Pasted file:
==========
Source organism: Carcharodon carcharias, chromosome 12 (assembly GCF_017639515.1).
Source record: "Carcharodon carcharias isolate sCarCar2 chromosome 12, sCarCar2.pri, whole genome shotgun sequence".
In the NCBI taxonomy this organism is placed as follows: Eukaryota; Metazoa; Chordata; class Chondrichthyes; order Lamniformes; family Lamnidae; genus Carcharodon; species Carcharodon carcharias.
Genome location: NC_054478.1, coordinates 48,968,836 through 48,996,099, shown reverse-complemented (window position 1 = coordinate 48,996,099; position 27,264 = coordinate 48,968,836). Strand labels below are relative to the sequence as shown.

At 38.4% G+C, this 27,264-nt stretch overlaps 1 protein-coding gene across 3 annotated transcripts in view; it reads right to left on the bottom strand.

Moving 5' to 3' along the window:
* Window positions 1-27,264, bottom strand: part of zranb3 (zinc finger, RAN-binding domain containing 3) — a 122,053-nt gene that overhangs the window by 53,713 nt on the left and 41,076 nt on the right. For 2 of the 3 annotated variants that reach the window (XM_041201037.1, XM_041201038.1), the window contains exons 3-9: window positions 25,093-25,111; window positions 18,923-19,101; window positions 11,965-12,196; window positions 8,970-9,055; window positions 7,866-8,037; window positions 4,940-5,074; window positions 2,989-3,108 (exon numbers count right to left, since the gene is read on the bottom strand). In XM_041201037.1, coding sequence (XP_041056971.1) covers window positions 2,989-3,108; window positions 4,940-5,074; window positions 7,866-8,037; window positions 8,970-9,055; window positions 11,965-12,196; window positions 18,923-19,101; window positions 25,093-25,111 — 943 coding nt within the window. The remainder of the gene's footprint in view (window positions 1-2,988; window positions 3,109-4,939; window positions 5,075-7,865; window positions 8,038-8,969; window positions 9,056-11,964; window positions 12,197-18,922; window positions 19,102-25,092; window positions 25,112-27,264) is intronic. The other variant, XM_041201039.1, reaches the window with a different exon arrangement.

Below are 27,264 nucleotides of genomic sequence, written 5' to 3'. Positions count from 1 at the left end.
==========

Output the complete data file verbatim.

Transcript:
Source organism: Carcharodon carcharias, chromosome 12 (assembly GCF_017639515.1).
Source record: "Carcharodon carcharias isolate sCarCar2 chromosome 12, sCarCar2.pri, whole genome shotgun sequence".
In the NCBI taxonomy this organism is placed as follows: Eukaryota; Metazoa; Chordata; class Chondrichthyes; order Lamniformes; family Lamnidae; genus Carcharodon; species Carcharodon carcharias.
Genome location: NC_054478.1, coordinates 48,968,836 through 48,996,099, shown reverse-complemented (window position 1 = coordinate 48,996,099; position 27,264 = coordinate 48,968,836). Strand labels below are relative to the sequence as shown.

At 38.4% G+C, this 27,264-nt stretch overlaps 1 protein-coding gene across 3 annotated transcripts in view; it reads right to left on the bottom strand.

Moving 5' to 3' along the window:
* Window positions 1-27,264, bottom strand: part of zranb3 (zinc finger, RAN-binding domain containing 3) — a 122,053-nt gene that overhangs the window by 53,713 nt on the left and 41,076 nt on the right. For 2 of the 3 annotated variants that reach the window (XM_041201037.1, XM_041201038.1), the window contains exons 3-9: window positions 25,093-25,111; window positions 18,923-19,101; window positions 11,965-12,196; window positions 8,970-9,055; window positions 7,866-8,037; window positions 4,940-5,074; window positions 2,989-3,108 (exon numbers count right to left, since the gene is read on the bottom strand). In XM_041201037.1, coding sequence (XP_041056971.1) covers window positions 2,989-3,108; window positions 4,940-5,074; window positions 7,866-8,037; window positions 8,970-9,055; window positions 11,965-12,196; window positions 18,923-19,101; window positions 25,093-25,111 — 943 coding nt within the window. The remainder of the gene's footprint in view (window positions 1-2,988; window positions 3,109-4,939; window positions 5,075-7,865; window positions 8,038-8,969; window positions 9,056-11,964; window positions 12,197-18,922; window positions 19,102-25,092; window positions 25,112-27,264) is intronic. The other variant, XM_041201039.1, reaches the window with a different exon arrangement.

Below are 27,264 nucleotides of genomic sequence, written 5' to 3'. Positions count from 1 at the left end.